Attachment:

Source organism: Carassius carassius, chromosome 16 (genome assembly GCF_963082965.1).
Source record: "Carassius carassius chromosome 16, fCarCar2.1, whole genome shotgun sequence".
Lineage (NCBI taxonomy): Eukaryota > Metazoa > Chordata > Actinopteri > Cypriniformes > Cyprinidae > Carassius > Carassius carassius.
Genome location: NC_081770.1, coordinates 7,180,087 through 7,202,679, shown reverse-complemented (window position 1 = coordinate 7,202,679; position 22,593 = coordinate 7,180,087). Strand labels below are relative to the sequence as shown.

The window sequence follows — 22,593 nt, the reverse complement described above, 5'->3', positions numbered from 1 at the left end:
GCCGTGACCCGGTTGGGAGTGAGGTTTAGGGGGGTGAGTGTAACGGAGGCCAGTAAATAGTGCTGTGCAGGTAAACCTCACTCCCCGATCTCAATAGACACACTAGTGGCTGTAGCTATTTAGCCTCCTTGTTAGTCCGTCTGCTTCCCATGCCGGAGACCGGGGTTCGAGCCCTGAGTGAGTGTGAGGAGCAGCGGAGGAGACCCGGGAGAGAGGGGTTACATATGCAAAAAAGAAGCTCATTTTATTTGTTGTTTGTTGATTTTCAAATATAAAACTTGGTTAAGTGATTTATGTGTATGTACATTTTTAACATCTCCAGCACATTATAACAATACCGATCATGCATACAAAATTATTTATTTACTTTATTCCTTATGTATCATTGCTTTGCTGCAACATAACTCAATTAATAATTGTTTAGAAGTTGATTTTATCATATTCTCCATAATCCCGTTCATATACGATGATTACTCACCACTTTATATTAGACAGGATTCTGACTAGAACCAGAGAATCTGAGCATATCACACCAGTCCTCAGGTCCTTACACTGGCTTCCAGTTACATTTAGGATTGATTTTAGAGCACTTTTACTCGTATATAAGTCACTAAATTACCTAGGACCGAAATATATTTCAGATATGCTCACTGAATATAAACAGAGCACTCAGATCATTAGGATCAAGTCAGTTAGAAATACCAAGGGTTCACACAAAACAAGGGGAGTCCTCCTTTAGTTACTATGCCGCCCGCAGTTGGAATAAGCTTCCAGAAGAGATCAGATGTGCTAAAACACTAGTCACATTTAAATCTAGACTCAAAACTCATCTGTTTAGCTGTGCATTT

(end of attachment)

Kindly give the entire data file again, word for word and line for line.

Source organism: Carassius carassius, chromosome 16 (genome assembly GCF_963082965.1).
Source record: "Carassius carassius chromosome 16, fCarCar2.1, whole genome shotgun sequence".
Lineage (NCBI taxonomy): Eukaryota > Metazoa > Chordata > Actinopteri > Cypriniformes > Cyprinidae > Carassius > Carassius carassius.
Genome location: NC_081770.1, coordinates 7,180,087 through 7,202,679, shown reverse-complemented (window position 1 = coordinate 7,202,679; position 22,593 = coordinate 7,180,087). Strand labels below are relative to the sequence as shown.

The window sequence follows — 22,593 nt, the reverse complement described above, 5'->3', positions numbered from 1 at the left end:
GCCGTGACCCGGTTGGGAGTGAGGTTTAGGGGGGTGAGTGTAACGGAGGCCAGTAAATAGTGCTGTGCAGGTAAACCTCACTCCCCGATCTCAATAGACACACTAGTGGCTGTAGCTATTTAGCCTCCTTGTTAGTCCGTCTGCTTCCCATGCCGGAGACCGGGGTTCGAGCCCTGAGTGAGTGTGAGGAGCAGCGGAGGAGACCCGGGAGAGAGGGGTTACATATGCAAAAAAGAAGCTCATTTTATTTGTTGTTTGTTGATTTTCAAATATAAAACTTGGTTAAGTGATTTATGTGTATGTACATTTTTAACATCTCCAGCACATTATAACAATACCGATCATGCATACAAAATTATTTATTTACTTTATTCCTTATGTATCATTGCTTTGCTGCAACATAACTCAATTAATAATTGTTTAGAAGTTGATTTTATCATATTCTCCATAATCCCGTTCATATACGATGATTACTCACCACTTTATATTAGACAGGATTCTGACTAGAACCAGAGAATCTGAGCATATCACACCAGTCCTCAGGTCCTTACACTGGCTTCCAGTTACATTTAGGATTGATTTTAGAGCACTTTTACTCGTATATAAGTCACTAAATTACCTAGGACCGAAATATATTTCAGATATGCTCACTGAATATAAACAGAGCACTCAGATCATTAGGATCAAGTCAGTTAGAAATACCAAGGGTTCACACAAAACAAGGGGAGTCCTCCTTTAGTTACTATGCCGCCCGCAGTTGGAATAAGCTTCCAGAAGAGATCAGATGTGCTAAAACACTAGTCACATTTAAATCTAGACTCAAAACTCATCTGTTTAGCTGTGCATTT